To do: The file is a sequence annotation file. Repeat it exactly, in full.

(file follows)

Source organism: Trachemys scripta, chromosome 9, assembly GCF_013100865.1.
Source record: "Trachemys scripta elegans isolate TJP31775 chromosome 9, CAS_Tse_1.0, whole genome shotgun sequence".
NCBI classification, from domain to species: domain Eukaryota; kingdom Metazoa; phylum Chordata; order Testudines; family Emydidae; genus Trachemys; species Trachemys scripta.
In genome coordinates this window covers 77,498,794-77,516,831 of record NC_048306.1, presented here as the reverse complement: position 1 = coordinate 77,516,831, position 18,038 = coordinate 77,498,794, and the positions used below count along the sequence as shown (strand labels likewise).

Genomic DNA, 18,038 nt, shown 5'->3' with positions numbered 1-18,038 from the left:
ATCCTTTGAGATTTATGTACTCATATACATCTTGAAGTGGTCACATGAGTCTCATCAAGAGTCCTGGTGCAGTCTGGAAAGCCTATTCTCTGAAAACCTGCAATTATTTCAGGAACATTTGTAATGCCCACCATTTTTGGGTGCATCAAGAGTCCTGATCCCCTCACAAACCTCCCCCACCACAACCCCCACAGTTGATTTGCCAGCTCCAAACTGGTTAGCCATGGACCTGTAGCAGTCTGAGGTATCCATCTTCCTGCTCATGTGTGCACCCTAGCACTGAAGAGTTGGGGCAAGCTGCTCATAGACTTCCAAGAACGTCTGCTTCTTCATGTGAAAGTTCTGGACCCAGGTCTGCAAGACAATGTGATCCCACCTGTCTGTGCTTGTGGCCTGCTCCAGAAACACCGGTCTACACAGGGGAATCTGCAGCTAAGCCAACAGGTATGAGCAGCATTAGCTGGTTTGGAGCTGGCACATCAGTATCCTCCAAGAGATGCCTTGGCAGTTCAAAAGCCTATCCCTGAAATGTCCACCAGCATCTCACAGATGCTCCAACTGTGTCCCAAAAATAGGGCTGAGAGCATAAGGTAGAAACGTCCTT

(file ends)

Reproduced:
Source organism: Trachemys scripta, chromosome 9, assembly GCF_013100865.1.
Source record: "Trachemys scripta elegans isolate TJP31775 chromosome 9, CAS_Tse_1.0, whole genome shotgun sequence".
NCBI classification, from domain to species: domain Eukaryota; kingdom Metazoa; phylum Chordata; order Testudines; family Emydidae; genus Trachemys; species Trachemys scripta.
In genome coordinates this window covers 77,498,794-77,516,831 of record NC_048306.1, presented here as the reverse complement: position 1 = coordinate 77,516,831, position 18,038 = coordinate 77,498,794, and the positions used below count along the sequence as shown (strand labels likewise).

Genomic DNA, 18,038 nt, shown 5'->3' with positions numbered 1-18,038 from the left:
ATCCTTTGAGATTTATGTACTCATATACATCTTGAAGTGGTCACATGAGTCTCATCAAGAGTCCTGGTGCAGTCTGGAAAGCCTATTCTCTGAAAACCTGCAATTATTTCAGGAACATTTGTAATGCCCACCATTTTTGGGTGCATCAAGAGTCCTGATCCCCTCACAAACCTCCCCCACCACAACCCCCACAGTTGATTTGCCAGCTCCAAACTGGTTAGCCATGGACCTGTAGCAGTCTGAGGTATCCATCTTCCTGCTCATGTGTGCACCCTAGCACTGAAGAGTTGGGGCAAGCTGCTCATAGACTTCCAAGAACGTCTGCTTCTTCATGTGAAAGTTCTGGACCCAGGTCTGCAAGACAATGTGATCCCACCTGTCTGTGCTTGTGGCCTGCTCCAGAAACACCGGTCTACACAGGGGAATCTGCAGCTAAGCCAACAGGTATGAGCAGCATTAGCTGGTTTGGAGCTGGCACATCAGTATCCTCCAAGAGATGCCTTGGCAGTTCAAAAGCCTATCCCTGAAATGTCCACCAGCATCTCACAGATGCTCCAACTGTGTCCCAAAAATAGGGCTGAGAGCATAAGGTAGAAACGTCCTT